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🦉 10x curiosity - Slack — Resource vs Flow Efficiency

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🦉 10x curiosity

December 18 · Issue #237 · View online

🦉 A weekly sample of links that made me think 🤔


Thinking…
Also published in 10x Curiosity

I heard someone on the Tim Ferriss show once say that “busy is a choice”. But is it? With so many demands on our time in all aspects of our lives it can seem that it is everyone else’s choice but ours. How often do you wish for some time, just to step back and take a breath, review what is happening and have the space to decide if you are heading in the right direction. Slack time, being the opposite of busy.
He highlights how the removal of slack through a business is the eternal aim, driving all inefficiency’s out until left with a utopian vision of capital perfection — no waste to be found.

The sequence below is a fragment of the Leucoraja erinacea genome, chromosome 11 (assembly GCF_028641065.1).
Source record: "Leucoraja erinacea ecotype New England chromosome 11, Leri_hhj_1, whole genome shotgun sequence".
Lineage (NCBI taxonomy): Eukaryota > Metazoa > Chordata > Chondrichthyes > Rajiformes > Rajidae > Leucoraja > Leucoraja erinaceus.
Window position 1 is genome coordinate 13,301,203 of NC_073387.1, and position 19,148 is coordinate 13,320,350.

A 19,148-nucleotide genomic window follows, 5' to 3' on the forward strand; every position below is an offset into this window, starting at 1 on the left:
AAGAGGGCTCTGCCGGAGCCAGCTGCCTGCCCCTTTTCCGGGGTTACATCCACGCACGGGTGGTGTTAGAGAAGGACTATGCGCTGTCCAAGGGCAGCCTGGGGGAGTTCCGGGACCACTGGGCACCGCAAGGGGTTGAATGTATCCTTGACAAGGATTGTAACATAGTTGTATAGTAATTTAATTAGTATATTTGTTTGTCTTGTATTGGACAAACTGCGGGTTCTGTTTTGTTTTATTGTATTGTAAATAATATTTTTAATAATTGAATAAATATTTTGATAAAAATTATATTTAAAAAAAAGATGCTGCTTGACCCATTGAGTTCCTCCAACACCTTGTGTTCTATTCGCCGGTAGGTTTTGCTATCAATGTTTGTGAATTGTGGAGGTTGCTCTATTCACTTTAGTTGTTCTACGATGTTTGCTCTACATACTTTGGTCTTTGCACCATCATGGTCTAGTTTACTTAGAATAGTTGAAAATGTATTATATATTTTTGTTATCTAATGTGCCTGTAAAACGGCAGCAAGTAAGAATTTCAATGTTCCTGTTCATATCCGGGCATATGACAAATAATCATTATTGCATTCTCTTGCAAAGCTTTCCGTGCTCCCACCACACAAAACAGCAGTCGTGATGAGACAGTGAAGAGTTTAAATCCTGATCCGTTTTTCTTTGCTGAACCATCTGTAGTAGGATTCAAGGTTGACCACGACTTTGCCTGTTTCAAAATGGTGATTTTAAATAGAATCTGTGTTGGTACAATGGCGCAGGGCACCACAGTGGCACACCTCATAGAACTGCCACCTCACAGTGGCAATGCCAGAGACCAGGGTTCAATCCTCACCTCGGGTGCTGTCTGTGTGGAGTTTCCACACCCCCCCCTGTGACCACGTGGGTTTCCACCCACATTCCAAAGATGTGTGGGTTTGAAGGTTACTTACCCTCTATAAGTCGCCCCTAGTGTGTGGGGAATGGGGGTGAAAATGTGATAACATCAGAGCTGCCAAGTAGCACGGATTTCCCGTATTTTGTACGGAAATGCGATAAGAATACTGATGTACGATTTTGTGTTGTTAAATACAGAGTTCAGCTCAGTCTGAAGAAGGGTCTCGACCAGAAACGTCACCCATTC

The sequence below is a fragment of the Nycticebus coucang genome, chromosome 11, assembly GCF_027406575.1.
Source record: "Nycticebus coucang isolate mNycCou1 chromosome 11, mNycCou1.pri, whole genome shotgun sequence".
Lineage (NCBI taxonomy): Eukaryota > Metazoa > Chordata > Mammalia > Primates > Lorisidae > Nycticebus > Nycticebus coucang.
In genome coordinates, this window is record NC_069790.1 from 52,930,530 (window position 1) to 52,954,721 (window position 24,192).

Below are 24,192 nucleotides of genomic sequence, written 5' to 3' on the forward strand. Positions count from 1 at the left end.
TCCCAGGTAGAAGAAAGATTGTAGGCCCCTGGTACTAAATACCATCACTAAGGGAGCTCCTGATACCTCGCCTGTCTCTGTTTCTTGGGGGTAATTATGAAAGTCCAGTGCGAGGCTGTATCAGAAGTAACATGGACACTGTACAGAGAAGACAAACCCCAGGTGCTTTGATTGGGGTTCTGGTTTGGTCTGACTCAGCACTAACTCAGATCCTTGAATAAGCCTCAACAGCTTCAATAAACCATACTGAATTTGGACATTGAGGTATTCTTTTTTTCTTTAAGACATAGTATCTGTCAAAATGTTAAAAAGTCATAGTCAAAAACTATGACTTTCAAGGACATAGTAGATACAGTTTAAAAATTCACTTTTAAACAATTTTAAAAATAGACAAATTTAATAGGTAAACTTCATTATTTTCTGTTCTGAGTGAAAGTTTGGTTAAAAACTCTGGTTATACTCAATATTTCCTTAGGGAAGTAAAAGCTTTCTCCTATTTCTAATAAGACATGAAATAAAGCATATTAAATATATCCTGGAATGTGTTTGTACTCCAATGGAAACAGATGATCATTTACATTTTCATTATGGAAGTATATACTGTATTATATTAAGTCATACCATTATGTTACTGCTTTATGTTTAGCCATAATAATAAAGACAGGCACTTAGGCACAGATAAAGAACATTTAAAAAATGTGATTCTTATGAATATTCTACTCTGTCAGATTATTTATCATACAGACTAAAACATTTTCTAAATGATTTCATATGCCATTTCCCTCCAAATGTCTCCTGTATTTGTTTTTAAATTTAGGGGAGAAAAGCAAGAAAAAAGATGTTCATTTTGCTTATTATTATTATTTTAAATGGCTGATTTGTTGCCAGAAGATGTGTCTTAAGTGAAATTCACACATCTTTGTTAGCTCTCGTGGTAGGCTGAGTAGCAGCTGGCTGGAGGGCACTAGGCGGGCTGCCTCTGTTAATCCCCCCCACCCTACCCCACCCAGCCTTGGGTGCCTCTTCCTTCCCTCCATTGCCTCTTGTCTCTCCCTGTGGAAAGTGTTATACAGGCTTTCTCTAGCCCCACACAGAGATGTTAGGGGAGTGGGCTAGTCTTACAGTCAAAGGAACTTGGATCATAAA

The implied assumption in this drive is that having resources sitting around with slack time is wasted, they need to be put to work, realising the productivity gains as technology and improved systems allow more to be done. More work, with fewer people equals more profit. A guaranteed formula for success, striving for resource efficiency. In many areas however this is misguided as what you really should be striving for is flow efficiency.
Writes Demarco:
It’s possible to make an organization more efficient without making it better. That’s what happens when you drive out slack. It’s also possible to make an organization a little less efficient and improve it enormously. In order to do that, you need to reintroduce enough slack to allow the organization to breathe, to reinvent itself, and to make necessary change
Does the addition of the additional tile in the figure increase the efficiency and productivity of the system? Ref Demarco
Does the addition of the additional tile in the figure increase the efficiency and productivity of the system? Ref Demarco